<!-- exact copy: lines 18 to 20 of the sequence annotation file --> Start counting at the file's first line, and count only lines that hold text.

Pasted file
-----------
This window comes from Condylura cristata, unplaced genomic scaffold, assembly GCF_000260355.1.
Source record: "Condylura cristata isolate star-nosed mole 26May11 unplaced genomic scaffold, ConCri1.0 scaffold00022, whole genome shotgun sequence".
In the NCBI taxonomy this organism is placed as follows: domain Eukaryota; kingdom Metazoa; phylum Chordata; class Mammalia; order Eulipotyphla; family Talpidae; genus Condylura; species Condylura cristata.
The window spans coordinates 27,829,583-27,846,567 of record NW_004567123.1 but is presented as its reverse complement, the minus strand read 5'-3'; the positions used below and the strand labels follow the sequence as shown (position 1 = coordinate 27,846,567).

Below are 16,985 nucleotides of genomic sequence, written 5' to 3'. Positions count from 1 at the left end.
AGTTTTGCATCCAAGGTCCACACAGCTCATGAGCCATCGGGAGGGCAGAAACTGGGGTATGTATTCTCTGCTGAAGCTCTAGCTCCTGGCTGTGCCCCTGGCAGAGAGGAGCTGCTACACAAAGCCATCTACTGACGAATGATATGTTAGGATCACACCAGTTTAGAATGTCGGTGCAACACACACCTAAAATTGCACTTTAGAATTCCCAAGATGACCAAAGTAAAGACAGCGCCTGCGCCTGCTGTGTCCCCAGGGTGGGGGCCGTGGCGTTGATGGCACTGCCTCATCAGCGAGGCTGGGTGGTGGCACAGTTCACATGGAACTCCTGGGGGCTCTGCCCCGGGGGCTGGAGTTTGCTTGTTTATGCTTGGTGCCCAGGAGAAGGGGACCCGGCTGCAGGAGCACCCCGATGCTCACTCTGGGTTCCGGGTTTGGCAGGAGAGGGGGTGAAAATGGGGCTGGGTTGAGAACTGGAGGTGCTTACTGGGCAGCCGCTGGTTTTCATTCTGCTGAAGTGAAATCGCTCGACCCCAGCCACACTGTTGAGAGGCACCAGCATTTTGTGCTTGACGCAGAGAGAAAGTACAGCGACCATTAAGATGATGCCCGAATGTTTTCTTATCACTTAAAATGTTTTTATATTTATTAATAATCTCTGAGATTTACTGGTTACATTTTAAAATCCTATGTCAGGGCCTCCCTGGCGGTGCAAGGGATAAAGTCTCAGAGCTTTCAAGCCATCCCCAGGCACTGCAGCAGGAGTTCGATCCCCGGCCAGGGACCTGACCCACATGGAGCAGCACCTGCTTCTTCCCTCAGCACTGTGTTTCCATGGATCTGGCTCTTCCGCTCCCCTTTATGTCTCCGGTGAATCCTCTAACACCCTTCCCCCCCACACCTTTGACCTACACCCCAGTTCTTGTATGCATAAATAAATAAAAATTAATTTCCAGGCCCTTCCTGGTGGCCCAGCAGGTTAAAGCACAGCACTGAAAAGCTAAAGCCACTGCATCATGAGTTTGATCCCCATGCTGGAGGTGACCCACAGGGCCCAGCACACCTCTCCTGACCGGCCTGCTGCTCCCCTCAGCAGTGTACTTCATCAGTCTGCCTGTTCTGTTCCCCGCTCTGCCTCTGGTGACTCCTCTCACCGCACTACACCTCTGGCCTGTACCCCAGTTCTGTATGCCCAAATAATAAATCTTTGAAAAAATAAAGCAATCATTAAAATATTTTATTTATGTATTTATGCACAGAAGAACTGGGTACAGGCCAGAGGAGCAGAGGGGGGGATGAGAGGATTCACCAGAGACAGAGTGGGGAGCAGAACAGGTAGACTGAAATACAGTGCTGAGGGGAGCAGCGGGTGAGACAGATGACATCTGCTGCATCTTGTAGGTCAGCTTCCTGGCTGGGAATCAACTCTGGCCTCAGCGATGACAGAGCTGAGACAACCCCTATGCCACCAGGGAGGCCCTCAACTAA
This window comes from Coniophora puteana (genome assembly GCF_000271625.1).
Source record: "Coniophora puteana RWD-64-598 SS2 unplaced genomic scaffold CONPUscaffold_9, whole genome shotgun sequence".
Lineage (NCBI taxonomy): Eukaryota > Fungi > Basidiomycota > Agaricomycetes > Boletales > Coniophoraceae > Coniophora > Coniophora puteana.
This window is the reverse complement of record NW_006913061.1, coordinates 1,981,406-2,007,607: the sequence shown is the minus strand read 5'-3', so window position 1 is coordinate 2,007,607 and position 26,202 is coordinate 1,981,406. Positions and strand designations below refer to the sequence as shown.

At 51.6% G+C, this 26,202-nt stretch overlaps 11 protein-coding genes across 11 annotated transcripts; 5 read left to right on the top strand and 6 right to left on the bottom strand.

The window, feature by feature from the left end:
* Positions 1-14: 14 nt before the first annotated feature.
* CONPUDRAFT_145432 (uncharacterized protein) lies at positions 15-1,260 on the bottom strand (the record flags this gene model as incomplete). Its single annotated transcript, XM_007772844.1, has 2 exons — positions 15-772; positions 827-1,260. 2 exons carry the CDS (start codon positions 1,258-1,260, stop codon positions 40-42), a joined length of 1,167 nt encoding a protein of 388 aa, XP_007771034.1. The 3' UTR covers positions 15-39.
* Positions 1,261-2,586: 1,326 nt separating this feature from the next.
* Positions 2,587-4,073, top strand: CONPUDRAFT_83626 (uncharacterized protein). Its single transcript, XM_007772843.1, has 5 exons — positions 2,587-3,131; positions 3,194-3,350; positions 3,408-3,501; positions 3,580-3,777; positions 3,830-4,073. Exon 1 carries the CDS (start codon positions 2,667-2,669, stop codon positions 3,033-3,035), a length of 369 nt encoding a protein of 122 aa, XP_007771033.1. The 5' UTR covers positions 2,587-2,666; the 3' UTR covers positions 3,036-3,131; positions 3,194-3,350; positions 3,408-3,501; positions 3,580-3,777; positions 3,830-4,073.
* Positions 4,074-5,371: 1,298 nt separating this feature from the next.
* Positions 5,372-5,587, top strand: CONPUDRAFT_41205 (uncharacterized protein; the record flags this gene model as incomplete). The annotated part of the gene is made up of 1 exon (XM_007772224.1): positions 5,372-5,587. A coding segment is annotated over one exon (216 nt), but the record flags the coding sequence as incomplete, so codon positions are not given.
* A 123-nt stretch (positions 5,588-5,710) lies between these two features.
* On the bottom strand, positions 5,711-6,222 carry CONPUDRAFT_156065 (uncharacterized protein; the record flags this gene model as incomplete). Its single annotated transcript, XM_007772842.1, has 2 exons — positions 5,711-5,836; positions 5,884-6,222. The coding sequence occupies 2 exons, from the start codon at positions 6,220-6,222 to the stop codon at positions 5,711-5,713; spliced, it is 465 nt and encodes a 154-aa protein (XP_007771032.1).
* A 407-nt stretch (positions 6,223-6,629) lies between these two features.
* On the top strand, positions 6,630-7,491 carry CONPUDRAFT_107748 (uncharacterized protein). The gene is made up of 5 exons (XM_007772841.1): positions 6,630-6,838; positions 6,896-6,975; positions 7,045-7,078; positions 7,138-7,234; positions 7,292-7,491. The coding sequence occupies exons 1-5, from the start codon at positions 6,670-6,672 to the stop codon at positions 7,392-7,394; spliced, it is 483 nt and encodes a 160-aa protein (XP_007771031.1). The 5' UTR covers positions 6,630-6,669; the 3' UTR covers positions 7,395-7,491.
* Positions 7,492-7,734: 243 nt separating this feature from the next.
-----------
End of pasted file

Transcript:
* Positions 5,372-5,587, top strand: CONPUDRAFT_41205 (uncharacterized protein; the record flags this gene model as incomplete). The annotated part of the gene is made up of 1 exon (XM_007772224.1): positions 5,372-5,587. A coding segment is annotated over one exon (216 nt), but the record flags the coding sequence as incomplete, so codon positions are not given.
* A 123-nt stretch (positions 5,588-5,710) lies between these two features.
* On the bottom strand, positions 5,711-6,222 carry CONPUDRAFT_156065 (uncharacterized protein; the record flags this gene model as incomplete). Its single annotated transcript, XM_007772842.1, has 2 exons — positions 5,711-5,836; positions 5,884-6,222. The coding sequence occupies 2 exons, from the start codon at positions 6,220-6,222 to the stop codon at positions 5,711-5,713; spliced, it is 465 nt and encodes a 154-aa protein (XP_007771032.1).